7 4.3. LIMIT OF A SEQUENCE: THEOREMS more to illustrate a point. Sometimes, if the problem is more complicated, it may be necessary to use such an approximation in order to be able to find the condition n has to satisfy. In other words, when we try to satisfy x n L < ɛ, we usually simplify x n L to some expression involving n. Let E (n) denote this expression. This gives us the inequality E (n) < ɛ which we have to solve for n. If it is too hard, we then try to find a second expression we will call E (n) such that E (n) < E (n) < ɛ. E (n) should be such that solving the inequality E (n) < ɛ is feasible and easier. In order to achieve this, several tricks are used. We recall some useful results, as well as some theorems below. Theorem 38 (Bernoulli s inequality) If x, and n is a natural number, then ( + x) n + nx. Theorem 39 (binomial theorem) (a + b) n = a n +na n b+ n (n ) (n ) a n 3 b nab n + b n. 3! Corollary 330 ( + x) n = + nx + nx n + x n. n (n ) x + n (n ) a n b + n (n ) (n ) x ! In particular, when x 0, then ( + x) n is greater than any part of the right hand side. For example, we obtain Bernoulli s inequality: ( + x) n + nx. We could also write ( + x) n n (n ) x or ( + x) n n (n ) (n ) x 3. 3! And so on. This is useful to get approximations on quantities like 3 n. We rewrite it as 3 n = ( + ) n Theorem 33 (squeeze theorem) If a n L, c n L and a n b n c n, then b n L Proof. We need to prove that ɛ > 0 N : n N = b n L < ɛ. Let ɛ > 0 be given. Choose N such that n N = a n L < ɛ or ɛ < a n L < ɛ. Similarly, choose N such that n N = ɛ < c n L < ɛ. Let N = max (N, N ). If n N then a n b n c n a n L b n L c n L ɛ < a n L b n L c n L < ɛ ɛ < b n L < ɛ b n L < ɛ Theorem 33 If 0 < a < then a n 0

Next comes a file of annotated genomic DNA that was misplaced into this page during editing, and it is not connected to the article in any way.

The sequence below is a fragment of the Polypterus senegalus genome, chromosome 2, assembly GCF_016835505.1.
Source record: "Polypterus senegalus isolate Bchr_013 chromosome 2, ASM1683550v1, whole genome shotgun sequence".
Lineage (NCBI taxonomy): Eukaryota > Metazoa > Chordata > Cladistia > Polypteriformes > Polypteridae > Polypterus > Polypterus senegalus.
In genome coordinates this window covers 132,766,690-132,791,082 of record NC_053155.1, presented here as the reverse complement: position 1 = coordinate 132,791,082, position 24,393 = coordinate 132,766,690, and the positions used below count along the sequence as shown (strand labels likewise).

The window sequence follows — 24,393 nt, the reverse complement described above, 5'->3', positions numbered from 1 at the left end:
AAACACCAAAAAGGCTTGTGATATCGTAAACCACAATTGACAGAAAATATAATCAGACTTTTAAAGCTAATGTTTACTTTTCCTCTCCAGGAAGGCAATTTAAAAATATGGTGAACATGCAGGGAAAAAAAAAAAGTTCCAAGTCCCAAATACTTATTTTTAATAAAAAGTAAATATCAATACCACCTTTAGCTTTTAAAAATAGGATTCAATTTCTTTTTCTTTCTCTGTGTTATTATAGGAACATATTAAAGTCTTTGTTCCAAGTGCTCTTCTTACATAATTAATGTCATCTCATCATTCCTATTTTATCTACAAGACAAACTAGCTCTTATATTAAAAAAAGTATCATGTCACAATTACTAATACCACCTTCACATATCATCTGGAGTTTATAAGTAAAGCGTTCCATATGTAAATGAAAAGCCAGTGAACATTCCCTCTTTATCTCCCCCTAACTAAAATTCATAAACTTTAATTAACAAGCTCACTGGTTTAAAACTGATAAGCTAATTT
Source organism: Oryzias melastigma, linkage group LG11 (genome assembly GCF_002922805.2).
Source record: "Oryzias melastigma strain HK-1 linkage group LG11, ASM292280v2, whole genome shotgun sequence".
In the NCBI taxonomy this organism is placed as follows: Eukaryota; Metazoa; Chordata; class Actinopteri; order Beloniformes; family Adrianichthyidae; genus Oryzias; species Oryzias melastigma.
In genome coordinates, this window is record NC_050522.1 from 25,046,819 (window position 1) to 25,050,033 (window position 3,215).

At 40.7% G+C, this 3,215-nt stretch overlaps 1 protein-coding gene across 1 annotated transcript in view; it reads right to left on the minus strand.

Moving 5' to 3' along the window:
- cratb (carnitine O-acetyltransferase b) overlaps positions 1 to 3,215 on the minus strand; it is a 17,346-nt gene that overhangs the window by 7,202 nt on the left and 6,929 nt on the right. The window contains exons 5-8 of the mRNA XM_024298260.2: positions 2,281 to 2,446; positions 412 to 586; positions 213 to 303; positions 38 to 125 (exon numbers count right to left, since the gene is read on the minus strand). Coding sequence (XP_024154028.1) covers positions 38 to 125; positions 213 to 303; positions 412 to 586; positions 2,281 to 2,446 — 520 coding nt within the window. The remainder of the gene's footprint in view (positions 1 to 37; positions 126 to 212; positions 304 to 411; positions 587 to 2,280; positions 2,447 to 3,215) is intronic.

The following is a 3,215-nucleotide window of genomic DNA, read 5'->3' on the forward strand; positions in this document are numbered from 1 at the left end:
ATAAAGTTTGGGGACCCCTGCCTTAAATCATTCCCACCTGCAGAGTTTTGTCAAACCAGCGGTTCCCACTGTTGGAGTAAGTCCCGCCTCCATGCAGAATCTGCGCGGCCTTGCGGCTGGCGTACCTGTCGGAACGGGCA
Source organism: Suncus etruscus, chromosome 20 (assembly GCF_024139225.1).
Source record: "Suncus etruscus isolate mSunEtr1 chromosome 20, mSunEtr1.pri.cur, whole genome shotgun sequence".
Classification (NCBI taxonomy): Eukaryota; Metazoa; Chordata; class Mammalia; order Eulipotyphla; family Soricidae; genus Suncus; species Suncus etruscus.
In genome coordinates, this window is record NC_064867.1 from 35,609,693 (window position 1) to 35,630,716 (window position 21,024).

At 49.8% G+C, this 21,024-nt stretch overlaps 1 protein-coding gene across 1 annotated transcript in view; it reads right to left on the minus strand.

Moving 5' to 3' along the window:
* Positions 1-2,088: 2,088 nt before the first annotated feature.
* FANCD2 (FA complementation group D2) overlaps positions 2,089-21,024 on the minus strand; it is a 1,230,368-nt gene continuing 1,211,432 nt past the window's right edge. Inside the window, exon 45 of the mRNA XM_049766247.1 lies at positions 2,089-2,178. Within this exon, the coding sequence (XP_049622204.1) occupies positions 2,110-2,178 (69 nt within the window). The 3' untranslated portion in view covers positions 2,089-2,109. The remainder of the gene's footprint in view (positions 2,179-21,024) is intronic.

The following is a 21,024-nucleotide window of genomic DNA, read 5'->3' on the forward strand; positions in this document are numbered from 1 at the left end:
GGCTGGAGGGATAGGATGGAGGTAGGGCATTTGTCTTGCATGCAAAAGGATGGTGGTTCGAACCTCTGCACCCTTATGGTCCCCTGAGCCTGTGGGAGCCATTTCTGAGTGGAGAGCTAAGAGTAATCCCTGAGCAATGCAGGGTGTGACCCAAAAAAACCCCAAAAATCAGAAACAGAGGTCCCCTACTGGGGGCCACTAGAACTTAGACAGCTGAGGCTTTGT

8 CHAPTER 4. SEQUENCES AND LIMIT OF SEQUENCES Proof. Let x = a. Then, x > 0 and a =. For n, + x a n = ( + x) n by Bernoulli s inequality + nx < nx To show that a n 0, we need to show that a n < ɛ, for any ɛ whenever n N, that is a n < ɛ nx < ɛ n > xɛ So, given ɛ > 0, N, = xɛ will work. We look at a few more examples, to see how all these results come into play. Example 333 Find lim n + n using the definition + Of course, we can find this limit by using the theorems on limits. Here, we do it using the definition, as asked. We think the limit is. We want to show that for every ɛ > 0, there exists N such that n N = n + n + < ɛ. First, we simplify the absolute value. n + n + = n + = n + < n < n if n > So, we see that if n < ɛ, which happens when n >, then we will have ɛ n + n + < ɛ. So, N = will work. ɛ Example 334 Find lim n + n 4 We think the limit is 0. We need to prove that for every ɛ > 0, there exists N